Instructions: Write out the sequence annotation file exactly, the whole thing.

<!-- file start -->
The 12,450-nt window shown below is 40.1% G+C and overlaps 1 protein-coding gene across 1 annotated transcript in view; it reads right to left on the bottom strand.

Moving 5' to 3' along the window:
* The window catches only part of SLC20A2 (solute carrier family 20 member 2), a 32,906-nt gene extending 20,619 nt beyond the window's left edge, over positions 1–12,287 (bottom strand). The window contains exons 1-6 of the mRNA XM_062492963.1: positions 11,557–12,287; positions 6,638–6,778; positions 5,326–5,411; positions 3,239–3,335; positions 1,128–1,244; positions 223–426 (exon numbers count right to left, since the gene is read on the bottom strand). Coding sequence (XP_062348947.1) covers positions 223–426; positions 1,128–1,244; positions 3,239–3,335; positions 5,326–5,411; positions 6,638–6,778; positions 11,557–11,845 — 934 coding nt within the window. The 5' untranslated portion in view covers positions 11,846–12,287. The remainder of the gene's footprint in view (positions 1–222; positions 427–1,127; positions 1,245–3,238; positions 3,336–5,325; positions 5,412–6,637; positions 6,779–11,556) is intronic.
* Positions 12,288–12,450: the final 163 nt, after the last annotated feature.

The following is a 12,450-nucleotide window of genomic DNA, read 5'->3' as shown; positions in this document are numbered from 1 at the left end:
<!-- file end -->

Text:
The 12,450-nt window shown below is 40.1% G+C and overlaps 1 protein-coding gene across 1 annotated transcript in view; it reads right to left on the bottom strand.

Moving 5' to 3' along the window:
* The window catches only part of SLC20A2 (solute carrier family 20 member 2), a 32,906-nt gene extending 20,619 nt beyond the window's left edge, over positions 1–12,287 (bottom strand). The window contains exons 1-6 of the mRNA XM_062492963.1: positions 11,557–12,287; positions 6,638–6,778; positions 5,326–5,411; positions 3,239–3,335; positions 1,128–1,244; positions 223–426 (exon numbers count right to left, since the gene is read on the bottom strand). Coding sequence (XP_062348947.1) covers positions 223–426; positions 1,128–1,244; positions 3,239–3,335; positions 5,326–5,411; positions 6,638–6,778; positions 11,557–11,845 — 934 coding nt within the window. The 5' untranslated portion in view covers positions 11,846–12,287. The remainder of the gene's footprint in view (positions 1–222; positions 427–1,127; positions 1,245–3,238; positions 3,336–5,325; positions 5,412–6,637; positions 6,779–11,556) is intronic.
* Positions 12,288–12,450: the final 163 nt, after the last annotated feature.

The following is a 12,450-nucleotide window of genomic DNA, read 5'->3' as shown; positions in this document are numbered from 1 at the left end: